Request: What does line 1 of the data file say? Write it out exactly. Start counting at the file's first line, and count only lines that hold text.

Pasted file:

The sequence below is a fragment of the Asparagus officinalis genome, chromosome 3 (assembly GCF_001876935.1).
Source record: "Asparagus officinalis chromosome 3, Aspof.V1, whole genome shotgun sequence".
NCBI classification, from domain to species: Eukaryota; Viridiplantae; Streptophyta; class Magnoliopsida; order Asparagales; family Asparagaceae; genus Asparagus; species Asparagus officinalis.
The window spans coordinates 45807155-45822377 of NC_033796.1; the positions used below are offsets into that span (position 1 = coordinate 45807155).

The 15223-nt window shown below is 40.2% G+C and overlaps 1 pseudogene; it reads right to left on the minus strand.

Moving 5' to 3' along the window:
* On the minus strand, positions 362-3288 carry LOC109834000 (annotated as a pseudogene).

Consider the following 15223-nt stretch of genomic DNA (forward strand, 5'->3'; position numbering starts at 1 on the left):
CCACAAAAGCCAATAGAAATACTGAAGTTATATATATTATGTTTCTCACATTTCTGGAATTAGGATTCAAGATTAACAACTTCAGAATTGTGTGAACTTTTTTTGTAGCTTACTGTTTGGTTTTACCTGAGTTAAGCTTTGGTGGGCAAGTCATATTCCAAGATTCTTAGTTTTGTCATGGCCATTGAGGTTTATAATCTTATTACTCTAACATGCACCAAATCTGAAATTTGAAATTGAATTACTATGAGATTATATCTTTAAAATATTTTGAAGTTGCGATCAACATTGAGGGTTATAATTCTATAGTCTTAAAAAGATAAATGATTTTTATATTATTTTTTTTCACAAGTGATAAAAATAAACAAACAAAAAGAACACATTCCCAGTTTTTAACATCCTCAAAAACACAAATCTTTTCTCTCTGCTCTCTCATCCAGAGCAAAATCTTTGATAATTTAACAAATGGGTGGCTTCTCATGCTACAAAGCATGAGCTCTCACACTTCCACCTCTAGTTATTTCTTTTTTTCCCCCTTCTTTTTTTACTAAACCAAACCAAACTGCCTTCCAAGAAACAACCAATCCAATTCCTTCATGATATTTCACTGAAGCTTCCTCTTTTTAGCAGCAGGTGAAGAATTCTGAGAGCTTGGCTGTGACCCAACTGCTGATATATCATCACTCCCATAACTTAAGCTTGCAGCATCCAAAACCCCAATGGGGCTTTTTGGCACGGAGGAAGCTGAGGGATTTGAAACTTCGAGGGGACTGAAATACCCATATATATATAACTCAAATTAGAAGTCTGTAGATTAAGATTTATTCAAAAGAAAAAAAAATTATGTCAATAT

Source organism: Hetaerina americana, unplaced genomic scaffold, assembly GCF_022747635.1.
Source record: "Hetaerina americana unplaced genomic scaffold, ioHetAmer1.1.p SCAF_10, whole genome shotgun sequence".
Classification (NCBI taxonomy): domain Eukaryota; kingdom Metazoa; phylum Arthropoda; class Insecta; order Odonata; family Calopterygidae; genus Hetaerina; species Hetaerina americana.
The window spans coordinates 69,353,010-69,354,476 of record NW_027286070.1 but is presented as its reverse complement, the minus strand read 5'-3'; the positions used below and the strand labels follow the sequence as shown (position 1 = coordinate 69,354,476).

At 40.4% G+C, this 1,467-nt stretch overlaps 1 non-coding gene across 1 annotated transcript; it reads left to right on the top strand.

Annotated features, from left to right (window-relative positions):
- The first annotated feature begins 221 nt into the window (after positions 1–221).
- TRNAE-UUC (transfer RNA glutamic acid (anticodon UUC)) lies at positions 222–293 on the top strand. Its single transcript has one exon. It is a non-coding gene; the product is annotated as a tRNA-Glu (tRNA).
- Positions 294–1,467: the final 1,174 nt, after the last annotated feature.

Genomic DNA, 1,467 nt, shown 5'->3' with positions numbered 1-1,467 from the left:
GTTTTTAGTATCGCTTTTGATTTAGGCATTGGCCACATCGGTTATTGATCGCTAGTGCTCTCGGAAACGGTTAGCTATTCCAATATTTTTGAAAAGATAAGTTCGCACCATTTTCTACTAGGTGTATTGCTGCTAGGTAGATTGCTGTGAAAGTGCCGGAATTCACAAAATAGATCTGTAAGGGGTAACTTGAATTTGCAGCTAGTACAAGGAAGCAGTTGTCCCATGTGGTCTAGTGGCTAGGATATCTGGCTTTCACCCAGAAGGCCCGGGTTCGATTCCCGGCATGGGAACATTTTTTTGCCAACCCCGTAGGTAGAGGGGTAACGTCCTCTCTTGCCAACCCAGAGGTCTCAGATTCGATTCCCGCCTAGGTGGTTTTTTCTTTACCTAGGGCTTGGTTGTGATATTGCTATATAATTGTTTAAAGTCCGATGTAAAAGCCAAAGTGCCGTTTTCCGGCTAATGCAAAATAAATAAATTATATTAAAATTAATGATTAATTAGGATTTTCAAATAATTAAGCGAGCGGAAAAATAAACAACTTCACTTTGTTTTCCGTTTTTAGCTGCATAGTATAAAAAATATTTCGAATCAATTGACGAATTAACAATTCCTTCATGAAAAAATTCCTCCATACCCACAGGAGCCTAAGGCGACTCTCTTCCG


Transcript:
The sequence below is a fragment of the Asparagus officinalis genome, chromosome 3 (assembly GCF_001876935.1).